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UHAIRAS of thynges iudicially determinit within any dominioun, to haif accompte demandit by strangeris is, to sic as be not subiect to foraine iurisdictioun, baith strange, and also for the strangenesse displeasant, to vs aboue all other it ought to be most greuous, quhare driuen to this streight of necessitie, that quhase fautes we desire to couer, thair liues we are enforced to accuse, vnlesse we will our selues be accompted the most wicked persons that lyue. But a great part of this greef is releued by your equitie (most excellent Quene) quaha take it no lesse displeasantly to see your kinswoman, than we to see our Quene thus in speche of all men to be dishonorably reported, quha alswa are for your part no lesse desirous to vnderstand the truth, than we for ours to auoide slaunder. Thairfoir we will knit vp the mater as breefly as possibly may be, and declare it with sic shortnesse, as we may rather seme to haue lightly runne ouer the cheef pointes than to haue largly expressed tham, begynnyng at the Quenes first inconstancie. For as in making of her mariage her lightnes was very hedlang and rash, so sodanely followed either inwart repentance, or at least outwart tokens of change in her affection without any causes appearing. For quhair before time the king was not onely neglected but also not honorably vsed, at length began open hatred to breake out against him, specially in that winter quhen he went to Peble with small traine euen too meane for the degree of a priuate man, not being sent thether a hawking, but as commandit away into a corner far from counsell and knawledge of publike affaires. Nouther is it necessarie to put in writing those thinges, quhilk as thay were than as a spectacle noted of all mens eyes, sa now as a fresh image thay remane imprintit in all mens hartes. And though this were the beginning of all the euills that followed, yet at the first the practises were secrit, sa as not onely the commoun pepill, but alswa sic as were right familiar and present at the doing of many matters, could not vnderstand throughly what thing the Quene than cheefly intended.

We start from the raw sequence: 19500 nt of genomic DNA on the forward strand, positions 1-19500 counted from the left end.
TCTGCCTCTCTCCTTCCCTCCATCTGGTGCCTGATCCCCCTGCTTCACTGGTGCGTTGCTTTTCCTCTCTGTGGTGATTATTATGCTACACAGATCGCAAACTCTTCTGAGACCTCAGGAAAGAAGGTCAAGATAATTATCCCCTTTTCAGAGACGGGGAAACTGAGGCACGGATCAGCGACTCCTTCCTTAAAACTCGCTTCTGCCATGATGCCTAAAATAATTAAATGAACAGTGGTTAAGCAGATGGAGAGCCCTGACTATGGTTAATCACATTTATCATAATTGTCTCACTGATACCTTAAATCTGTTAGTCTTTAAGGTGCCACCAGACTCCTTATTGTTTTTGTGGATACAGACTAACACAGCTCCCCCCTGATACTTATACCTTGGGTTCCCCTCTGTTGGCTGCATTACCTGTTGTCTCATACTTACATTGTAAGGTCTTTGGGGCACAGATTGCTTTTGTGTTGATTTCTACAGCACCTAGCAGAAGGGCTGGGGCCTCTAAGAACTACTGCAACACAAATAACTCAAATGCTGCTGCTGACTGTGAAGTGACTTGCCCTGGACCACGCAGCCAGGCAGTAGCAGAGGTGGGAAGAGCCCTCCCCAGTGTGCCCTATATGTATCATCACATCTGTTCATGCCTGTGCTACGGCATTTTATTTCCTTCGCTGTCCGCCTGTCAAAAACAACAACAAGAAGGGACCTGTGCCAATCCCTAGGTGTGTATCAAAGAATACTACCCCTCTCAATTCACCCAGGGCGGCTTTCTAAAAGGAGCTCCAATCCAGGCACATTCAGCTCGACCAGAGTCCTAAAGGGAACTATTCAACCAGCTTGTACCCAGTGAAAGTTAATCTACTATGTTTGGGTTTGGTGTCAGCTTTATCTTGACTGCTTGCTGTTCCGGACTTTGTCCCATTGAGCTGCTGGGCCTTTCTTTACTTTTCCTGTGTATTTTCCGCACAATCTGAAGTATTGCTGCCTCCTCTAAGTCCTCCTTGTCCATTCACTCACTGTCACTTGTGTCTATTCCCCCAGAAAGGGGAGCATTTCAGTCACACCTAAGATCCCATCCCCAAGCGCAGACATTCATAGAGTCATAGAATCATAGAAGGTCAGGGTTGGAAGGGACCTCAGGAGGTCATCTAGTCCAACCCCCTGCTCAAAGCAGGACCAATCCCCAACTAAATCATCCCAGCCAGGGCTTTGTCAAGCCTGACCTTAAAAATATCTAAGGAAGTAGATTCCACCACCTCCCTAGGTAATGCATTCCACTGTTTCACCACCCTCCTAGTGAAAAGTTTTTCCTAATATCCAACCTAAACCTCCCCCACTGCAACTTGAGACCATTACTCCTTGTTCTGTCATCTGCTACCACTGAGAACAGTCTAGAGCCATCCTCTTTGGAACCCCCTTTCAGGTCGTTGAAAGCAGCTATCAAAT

2. At the last about the moneth of Aprill in the yeare 1566, quhan the Quene was returned from Dunbarre to Edinburgh, and was lodged in the castell, she kept her thare till the time of her trauaile of childe. After her deliuerance immediately the secret counsels of the intendit mischeif began to breake out, quhairof the effect was this, to dispatch away the king by one way or other howsoeuer, and to mary with Bothwell. And that her selfe should not be touchit with suspicion of the murder, she began secritly by littil and littil to sow sedes of dessentioun betweene the king and the Lordes that were than in Court, and by mair and mair inflaming tham, to bring the matter to deadly feude. And if at any time she espied the suspicions of the one against the other to languish, by and by with new reportes to baith partes she whetted tham on againe to fresch displeasuris, persuading the Nobilitie against the king, and the king against the Nobilitie, that either intendit others destruction. And she thought nothing so long as to see the mater come to strokes, for douting whether of tham she had rather to haif the victorie, she accounted the losse on either side for her auantage, as hoping thairby to auance forward one degree neirer to that quhilk she intendit. Finally in short time she so filled all thair hartes with mutuall ialousies one against another, that thare was not a man of any reputatioun in the Court, but he was driuen to this necessitie, either with dishonour to yeld to rumors fained against him, or to enter into combate with the reporters, or to withdraw him home. And though we shall passe ouer the rest for d esire to hast to the cheif point of the matter, yet this one notable sclanderous practise at that time is not to be omitted. For on a time quhen the king had ben in talke with the Quene till it was farre in the night, the summe in a maner of all her communication was that almost all the nobilitie had conspirit his death, and wer deuising how to dispatch him. After the kinges departure from her, she sent forthwith for the Erle of Murray hir bother, wha after was Regent, with this message, that the matter was hainous, and necessarily requiring his presence without delay. He being awaked out of sound sleepe, in great feare, cast a night gowne ouer his shirt, and as he was halfe naked ranne to her in hast. To him than she vsed euin the like talke as she had before to the king, informing him that the king boyled in such deadly hatrit against him, and tooke it so displeasantly that he stood so hyely in her grace, that he was fully determinit, so soone as any possible opportunitie serued, to murder him. So, as mekle as in her lay, she left no meane vnassayit to set tham together by the eares, and without all dout had done it in deid, if it had not ben Gods gode pleasure to deliuer the innocent persons from so perilous treasons, and to disclose her wicked trechery.